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Freshwater ecosystems profit from activated carbon-based wastewater treatment across various levels of biological organisation in a short timeframe

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TRIEBSKORN R. BLÁHA Luděk GALLERT C. GIEBNER S. HETZENAUER H. KOHLER H.R. KUCH B. LUDDEKE F. OEHLMANN J. PESCHKE K. SACHER F. SCHEURER M. SCHWARZ S. THELLMANN P. WURM K. WILHELM S.

Rok publikování 2019
Druh Článek v odborném periodiku
Časopis / Zdroj Environmental Sciences Europe
Fakulta / Pracoviště MU

Přírodovědecká fakulta

Citace
www http://dx.doi.org/10.1186/s12302-019-0267-0
Doi http://dx.doi.org/10.1186/s12302-019-0267-0
Klíčová slova Wastewater treatment plant upgrade; Micropollutants; Bacteria; Fish and invertebrate health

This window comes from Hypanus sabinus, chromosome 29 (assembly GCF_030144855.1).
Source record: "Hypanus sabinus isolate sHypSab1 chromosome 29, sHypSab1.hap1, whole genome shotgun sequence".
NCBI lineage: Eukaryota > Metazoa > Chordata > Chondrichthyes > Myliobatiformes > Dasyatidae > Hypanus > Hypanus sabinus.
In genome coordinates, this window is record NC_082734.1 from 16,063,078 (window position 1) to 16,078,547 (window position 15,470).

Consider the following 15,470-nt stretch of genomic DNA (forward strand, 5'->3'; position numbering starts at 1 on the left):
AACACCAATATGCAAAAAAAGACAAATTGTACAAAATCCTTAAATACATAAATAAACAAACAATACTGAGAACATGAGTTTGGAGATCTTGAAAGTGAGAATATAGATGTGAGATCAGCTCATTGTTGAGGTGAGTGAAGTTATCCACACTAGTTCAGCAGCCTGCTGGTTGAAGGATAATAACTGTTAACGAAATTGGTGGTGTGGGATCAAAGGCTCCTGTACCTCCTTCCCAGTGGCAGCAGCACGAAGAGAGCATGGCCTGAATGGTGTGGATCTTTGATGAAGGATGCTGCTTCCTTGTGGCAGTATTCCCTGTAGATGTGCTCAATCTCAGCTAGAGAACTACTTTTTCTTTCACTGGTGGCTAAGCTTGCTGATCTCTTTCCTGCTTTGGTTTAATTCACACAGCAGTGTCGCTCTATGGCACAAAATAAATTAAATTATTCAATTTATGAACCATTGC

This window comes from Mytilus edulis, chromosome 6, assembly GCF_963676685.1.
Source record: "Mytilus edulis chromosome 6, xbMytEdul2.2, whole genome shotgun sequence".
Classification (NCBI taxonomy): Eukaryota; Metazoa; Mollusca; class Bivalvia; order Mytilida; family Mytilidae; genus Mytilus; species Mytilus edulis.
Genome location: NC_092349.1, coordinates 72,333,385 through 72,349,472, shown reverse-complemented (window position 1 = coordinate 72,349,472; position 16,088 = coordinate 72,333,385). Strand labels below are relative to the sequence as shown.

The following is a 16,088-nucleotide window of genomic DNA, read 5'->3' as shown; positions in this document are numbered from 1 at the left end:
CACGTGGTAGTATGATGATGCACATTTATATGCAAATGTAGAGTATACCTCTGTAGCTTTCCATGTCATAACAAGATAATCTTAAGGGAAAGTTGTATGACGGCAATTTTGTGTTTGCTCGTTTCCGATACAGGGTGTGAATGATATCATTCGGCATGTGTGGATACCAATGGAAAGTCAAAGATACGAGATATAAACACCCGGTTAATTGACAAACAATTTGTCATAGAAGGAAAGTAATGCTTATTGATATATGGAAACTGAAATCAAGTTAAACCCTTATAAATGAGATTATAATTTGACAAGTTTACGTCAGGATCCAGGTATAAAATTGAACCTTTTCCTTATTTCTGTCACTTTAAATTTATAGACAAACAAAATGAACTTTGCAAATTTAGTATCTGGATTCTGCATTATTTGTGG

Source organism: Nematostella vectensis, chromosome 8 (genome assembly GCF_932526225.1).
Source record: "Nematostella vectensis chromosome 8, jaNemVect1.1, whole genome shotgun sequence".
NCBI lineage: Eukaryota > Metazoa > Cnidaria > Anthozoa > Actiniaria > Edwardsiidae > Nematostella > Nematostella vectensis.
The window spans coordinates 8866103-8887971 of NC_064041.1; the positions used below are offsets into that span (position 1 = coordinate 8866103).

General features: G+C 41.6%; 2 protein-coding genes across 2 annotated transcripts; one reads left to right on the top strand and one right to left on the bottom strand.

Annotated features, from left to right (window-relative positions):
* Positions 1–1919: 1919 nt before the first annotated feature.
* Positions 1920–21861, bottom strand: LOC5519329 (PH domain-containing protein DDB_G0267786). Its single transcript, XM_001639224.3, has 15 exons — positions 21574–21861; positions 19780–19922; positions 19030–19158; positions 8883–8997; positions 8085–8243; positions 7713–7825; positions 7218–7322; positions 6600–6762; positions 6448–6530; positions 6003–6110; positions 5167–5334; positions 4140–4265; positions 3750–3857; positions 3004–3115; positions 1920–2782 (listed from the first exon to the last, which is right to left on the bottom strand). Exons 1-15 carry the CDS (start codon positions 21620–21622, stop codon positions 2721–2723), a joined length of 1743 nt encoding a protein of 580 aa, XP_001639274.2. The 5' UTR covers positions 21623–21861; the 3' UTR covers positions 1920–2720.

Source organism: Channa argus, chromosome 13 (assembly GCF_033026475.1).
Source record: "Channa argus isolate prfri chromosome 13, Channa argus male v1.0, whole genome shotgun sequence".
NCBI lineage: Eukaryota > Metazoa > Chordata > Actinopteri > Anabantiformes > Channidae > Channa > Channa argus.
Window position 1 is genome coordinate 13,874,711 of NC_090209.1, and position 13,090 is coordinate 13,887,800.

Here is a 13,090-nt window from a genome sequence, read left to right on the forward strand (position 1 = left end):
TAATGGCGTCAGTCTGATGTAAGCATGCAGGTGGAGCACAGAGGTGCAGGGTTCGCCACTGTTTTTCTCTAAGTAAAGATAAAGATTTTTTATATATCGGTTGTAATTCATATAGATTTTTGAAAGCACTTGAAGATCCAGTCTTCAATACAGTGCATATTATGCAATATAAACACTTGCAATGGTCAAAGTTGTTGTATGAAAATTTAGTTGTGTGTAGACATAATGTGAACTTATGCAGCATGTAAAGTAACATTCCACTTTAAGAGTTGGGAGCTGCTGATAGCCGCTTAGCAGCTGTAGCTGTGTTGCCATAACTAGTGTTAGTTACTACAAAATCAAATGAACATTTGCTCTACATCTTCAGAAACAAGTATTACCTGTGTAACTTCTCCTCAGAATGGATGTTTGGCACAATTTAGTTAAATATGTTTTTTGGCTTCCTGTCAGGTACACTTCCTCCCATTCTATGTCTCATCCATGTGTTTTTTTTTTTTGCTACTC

Popis BackgroundWastewater treatment plants are known as major sources for the release of micropollutants and bacteria into surface waters. To reduce this contaminant and microbial input, new technologies for effluent treatment have become available. The present paper reports the chemical, microbiological, biochemical, and biological effects of upgrading a wastewater treatment plant (WWTP) with a powdered activated carbon stage in the catchment area of the Schussen River, the largest German tributary of Lake Constance. Data were obtained prior to and after the upgrade between 2011 and 2017.ResultsAfter the upgrading, the release of antibiotic resistant and non-resistant bacteria, micropollutants, and their effect potentials was significantly lower in the effluent. In addition, in the Schussen River downstream of the wastewater treatment plant, reduced concentrations of micropollutants were accompanied by both a significantly improved health of fish and invertebrates, along with a better condition of the macrozoobenthic community.ConclusionsThe present study clearly provides evidence for the causality between a WWTP upgrade by powdered activated carbon and ecosystem improvement and demonstrates the promptness of positive ecological changes in response to such action. The outcome of this study urgently advocates an investment in further wastewater treatment as a basis for decreasing the release of micropollutants and both resistant and non-resistant bacteria into receiving water bodies and, as a consequence, to sustainably protect river ecosystem health and drinking water resources for mankind in the future.